These handmade mega-computational sheets are awesome!

    I used to use one very similar to your Sheet 1. Then I got tired of maintaining it (and always being paranoid that I programmed one of the cells wrong or something) and started using Harvest, a webapp that combines and automates all of the same data/tracking/invoice-generating that you’ve painstakingly programmed. It costs $12/mo, but the interface is fantastic, professional-looking to clients, idiotproof for me, and has exactly the level of easy customization (without TOO much) that fits my business’s needs. You get a 30 day free fully functional trial at, which was more than enough time, for me, to give it a spin and see if it’s worth the dough. Before I found Harvest I used Zoho Invoice, which is a the “Android” to Harvest’s “iPhone” (ie, more customizable, less sleek/intuitive)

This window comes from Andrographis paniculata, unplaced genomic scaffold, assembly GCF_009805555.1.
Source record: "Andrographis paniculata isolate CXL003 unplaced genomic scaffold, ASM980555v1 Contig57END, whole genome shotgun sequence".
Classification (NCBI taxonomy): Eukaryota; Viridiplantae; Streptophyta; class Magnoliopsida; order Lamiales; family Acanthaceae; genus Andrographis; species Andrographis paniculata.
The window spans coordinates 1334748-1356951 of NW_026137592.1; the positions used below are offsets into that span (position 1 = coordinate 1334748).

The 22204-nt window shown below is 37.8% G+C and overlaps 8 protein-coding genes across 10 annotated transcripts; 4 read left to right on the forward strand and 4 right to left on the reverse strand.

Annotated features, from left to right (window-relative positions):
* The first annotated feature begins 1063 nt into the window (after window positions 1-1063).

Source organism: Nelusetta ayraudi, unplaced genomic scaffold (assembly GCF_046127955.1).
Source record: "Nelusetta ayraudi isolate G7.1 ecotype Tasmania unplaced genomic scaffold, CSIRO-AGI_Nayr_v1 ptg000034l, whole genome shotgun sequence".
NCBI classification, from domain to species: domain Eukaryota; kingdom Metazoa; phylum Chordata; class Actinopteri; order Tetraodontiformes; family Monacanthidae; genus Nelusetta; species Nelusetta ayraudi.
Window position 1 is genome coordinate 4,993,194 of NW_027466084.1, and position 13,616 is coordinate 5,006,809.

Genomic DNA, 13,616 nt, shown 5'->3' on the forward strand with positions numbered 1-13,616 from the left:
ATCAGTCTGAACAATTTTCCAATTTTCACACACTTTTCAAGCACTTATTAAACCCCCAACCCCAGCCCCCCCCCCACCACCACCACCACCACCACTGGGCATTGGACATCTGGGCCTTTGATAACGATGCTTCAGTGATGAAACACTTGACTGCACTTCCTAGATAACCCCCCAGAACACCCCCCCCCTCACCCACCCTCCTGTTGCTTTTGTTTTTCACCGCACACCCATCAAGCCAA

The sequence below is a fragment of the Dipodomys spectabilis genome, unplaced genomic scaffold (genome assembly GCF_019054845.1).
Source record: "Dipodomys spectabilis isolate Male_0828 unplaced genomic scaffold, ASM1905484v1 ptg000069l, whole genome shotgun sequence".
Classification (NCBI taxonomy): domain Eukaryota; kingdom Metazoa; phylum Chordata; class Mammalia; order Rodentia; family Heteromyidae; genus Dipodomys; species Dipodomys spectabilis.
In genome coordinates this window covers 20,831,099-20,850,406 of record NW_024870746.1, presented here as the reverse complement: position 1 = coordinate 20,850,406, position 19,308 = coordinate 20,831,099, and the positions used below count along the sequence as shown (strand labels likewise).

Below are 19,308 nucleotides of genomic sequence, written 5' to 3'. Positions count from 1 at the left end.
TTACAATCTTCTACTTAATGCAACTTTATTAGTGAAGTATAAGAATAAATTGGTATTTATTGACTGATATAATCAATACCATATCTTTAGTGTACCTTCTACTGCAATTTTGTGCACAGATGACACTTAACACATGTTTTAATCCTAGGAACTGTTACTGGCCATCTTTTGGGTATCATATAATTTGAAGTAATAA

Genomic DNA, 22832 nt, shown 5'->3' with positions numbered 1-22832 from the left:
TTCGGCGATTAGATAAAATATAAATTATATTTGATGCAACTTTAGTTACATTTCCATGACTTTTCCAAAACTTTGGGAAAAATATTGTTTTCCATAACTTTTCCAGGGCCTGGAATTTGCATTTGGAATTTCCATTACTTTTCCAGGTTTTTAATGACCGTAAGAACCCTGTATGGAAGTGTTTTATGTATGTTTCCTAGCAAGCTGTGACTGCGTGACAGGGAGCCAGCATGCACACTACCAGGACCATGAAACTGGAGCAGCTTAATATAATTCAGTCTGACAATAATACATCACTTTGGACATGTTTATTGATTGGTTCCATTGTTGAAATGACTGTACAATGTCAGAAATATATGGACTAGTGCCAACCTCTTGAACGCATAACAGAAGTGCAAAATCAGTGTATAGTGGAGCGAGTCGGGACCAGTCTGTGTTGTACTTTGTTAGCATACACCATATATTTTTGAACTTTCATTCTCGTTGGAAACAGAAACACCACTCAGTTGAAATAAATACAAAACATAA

Harvest doesn’t make cool visualizations like your Sheet 2 does, although it generates the same overall figures. But one-glance bar graphs are really useful for checking in on Profit/Loss trends so I may just end up using your second sheet WITH Harvest.

  2. Thanks John! I’ll have to give Harvest a look.

    I should also add that my spreadsheet is definitely a home-brew blend of automated and manual. I manually tally up the monthly totals and add them to the “Billing by Month” table, and then manually update the graph to reflect the new data. (Which is simple BTW: select the bars on the graph and extend the data range boxes to include the new month(s)). I thought about trying to automate that, but it seemed considerably more trouble than it was worth, and, in the vein of your P vs NP analysis, was a problem that becomes more and more computationally intensive the more invoices you have. That said, the table automagically redoes the average/month calculation, and extends the trendline as well.

    One other point I should mention. In case it wasn’t obvious, the Customer ID field in both the Invoices and Overview tabs must match exactly. (eg, I use IDs like “SCIENCE”, “NATURE”, and “SCIAM”.)